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Indian Yellow: Liquid Light

By Mary Gilkerson
“Last Winter Light”, oil, 4 x 6″, © Mary Bentz Gilkerson

“Last Winter Light”, oil, 4 x 6″, © Mary Bentz Gilkerson

I call Indian Yellow, one of my favorite colors, liquid light. It’s a strong dye color that mixes incredible yellows and oranges all the way from lemon yellow to something that matches cad yellow deep.

It’s what I use to make the intense colors of reflected light in”Last Winter Light”, above, and the mango color of the late winter sky at sunset in ”Weston Fields, Winter Sunset” below.

“Weston Fields, Winter Sunset”, oil, 4 x 6″, © Mary Bentz Gilkerson

“Weston Fields, Winter Sunset”, oil, 4 x 6″, © Mary Bentz Gilkerson

But it plays a role in nearly every painting I make. Williamsburg’s Indian Yellow is a rich transparent yellow that shows up in my greens and the colors I use for reflected light. I’ve found that many other brands just don’t have the same clear intensity as the Williamsburg IY.

painting palette

Painting palette.

The story of Indian Yellow has taken on mythic proportions in the history of pigments. The color’s been described since ancient times, supposedly being introduced into India from Persia.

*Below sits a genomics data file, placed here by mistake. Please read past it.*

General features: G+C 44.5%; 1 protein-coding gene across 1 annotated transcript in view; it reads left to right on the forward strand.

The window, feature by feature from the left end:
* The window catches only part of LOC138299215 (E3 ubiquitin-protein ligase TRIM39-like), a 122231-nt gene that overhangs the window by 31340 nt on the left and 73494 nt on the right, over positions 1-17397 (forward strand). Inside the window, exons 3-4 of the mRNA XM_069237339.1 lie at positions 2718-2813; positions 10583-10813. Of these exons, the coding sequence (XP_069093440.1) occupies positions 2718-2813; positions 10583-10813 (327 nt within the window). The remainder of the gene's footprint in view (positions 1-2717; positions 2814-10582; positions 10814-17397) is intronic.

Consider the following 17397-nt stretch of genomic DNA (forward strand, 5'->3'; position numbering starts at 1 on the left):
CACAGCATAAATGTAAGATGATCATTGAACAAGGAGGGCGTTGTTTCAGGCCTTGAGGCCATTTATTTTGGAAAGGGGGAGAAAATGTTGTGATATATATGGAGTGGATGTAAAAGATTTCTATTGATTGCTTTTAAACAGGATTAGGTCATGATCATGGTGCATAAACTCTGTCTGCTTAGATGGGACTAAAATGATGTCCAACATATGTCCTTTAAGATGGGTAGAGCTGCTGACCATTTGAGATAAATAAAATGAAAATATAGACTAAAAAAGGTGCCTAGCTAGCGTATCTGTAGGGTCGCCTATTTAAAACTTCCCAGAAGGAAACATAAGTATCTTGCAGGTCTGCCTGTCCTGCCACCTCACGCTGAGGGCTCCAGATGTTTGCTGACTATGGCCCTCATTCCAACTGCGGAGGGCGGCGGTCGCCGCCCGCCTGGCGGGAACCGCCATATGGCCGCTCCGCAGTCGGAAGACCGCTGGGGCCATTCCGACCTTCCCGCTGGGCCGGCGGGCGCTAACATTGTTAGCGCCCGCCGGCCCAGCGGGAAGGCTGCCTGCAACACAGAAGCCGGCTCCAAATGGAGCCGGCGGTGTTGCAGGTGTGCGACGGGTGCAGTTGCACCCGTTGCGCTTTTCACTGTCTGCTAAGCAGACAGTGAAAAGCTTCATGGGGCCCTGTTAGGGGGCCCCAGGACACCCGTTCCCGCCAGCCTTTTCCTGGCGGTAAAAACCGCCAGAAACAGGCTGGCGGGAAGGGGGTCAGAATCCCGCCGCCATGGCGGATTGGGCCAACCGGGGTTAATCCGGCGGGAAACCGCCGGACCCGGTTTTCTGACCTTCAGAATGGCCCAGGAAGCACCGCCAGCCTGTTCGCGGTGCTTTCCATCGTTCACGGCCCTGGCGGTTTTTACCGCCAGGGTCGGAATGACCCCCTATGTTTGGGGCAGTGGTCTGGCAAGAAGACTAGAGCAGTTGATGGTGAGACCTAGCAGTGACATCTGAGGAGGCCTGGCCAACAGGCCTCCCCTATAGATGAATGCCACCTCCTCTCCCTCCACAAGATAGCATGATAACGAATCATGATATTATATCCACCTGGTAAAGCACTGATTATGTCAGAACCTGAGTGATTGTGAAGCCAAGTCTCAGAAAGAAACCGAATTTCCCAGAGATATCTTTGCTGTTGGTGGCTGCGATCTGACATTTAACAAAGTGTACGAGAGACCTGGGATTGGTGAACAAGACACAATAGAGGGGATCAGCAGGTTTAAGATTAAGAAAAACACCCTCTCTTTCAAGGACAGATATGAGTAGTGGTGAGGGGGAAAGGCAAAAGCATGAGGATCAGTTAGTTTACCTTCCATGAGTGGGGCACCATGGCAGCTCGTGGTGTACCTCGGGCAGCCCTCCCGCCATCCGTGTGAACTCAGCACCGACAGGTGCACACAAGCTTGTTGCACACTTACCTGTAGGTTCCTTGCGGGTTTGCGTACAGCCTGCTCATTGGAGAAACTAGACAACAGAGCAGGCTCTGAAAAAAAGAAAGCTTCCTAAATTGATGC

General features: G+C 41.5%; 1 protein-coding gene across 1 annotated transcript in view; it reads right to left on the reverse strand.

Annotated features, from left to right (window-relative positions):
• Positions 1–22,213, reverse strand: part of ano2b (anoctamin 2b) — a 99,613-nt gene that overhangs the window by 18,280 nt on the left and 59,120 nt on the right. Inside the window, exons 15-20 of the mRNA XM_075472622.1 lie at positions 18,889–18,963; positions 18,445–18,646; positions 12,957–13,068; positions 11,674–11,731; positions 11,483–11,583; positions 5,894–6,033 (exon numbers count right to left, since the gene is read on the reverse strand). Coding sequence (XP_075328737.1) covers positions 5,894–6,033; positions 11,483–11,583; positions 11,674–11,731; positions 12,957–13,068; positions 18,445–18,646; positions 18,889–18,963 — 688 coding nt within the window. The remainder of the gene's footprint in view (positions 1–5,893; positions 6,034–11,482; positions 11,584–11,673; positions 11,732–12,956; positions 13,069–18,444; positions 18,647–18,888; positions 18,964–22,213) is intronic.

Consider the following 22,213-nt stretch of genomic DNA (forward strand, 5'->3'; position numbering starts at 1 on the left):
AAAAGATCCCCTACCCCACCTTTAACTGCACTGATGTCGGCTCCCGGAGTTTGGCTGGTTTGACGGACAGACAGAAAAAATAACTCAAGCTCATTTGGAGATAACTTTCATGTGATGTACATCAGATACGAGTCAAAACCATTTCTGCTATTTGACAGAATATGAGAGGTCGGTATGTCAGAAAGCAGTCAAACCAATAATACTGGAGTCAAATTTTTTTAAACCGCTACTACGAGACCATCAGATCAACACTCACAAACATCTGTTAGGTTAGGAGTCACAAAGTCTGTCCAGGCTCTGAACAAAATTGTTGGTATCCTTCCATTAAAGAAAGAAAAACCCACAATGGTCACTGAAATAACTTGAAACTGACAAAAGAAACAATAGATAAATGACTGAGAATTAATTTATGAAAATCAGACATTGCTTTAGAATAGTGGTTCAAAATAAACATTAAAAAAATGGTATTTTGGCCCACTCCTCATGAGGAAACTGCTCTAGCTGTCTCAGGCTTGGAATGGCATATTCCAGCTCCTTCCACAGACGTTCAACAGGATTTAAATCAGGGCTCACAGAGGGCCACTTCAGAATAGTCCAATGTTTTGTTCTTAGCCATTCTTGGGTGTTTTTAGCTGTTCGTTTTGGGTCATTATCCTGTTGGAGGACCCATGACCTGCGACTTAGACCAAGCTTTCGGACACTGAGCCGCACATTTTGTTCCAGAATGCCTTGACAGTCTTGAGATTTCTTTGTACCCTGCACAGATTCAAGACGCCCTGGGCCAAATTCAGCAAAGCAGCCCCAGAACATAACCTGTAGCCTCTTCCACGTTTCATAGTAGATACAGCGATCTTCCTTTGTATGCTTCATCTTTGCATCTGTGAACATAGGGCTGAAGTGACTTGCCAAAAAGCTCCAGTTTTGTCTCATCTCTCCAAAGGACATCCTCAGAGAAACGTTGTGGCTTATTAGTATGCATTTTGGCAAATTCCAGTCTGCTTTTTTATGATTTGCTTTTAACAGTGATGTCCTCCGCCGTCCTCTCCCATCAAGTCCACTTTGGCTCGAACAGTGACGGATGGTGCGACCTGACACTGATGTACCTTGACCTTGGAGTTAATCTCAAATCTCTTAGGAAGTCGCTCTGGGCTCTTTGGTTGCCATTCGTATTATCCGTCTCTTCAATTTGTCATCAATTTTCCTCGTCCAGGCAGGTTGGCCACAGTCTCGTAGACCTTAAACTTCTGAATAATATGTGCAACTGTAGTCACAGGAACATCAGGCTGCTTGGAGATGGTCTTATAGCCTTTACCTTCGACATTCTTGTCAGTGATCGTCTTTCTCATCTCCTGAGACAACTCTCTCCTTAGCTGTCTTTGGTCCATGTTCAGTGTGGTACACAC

Writers in the 18th and early 19th centuries described several different sources for the early pigment ranging from the urine of animals fed large quantities of turmeric to the urine of cattle force fed on mango leaves. Supposedly the original pigment became rare when the practice of animal cruelty to produce artists pigment was banned in the late 19th century, and this is why we use synthetic versions of the color today.

It seems that the truth is much more pragmatic, both about the color’s origins and its falling out of favor. The chemical compound for the original pigment is magnesium euxanthate, with a plant-based source. The original pigment isn’t very lightfast and also takes an unusually long time to dry, a much more likely reason for its use to be discontinued.

The synthetic Indian Yellow in use today is a combination of nickel azo, hansa yellow and quinacridone burnt orange and dries at roughly the same rate as other colors with a high degree of lightfastness.

Absolutely safe to use and no cow p*** involved at all.

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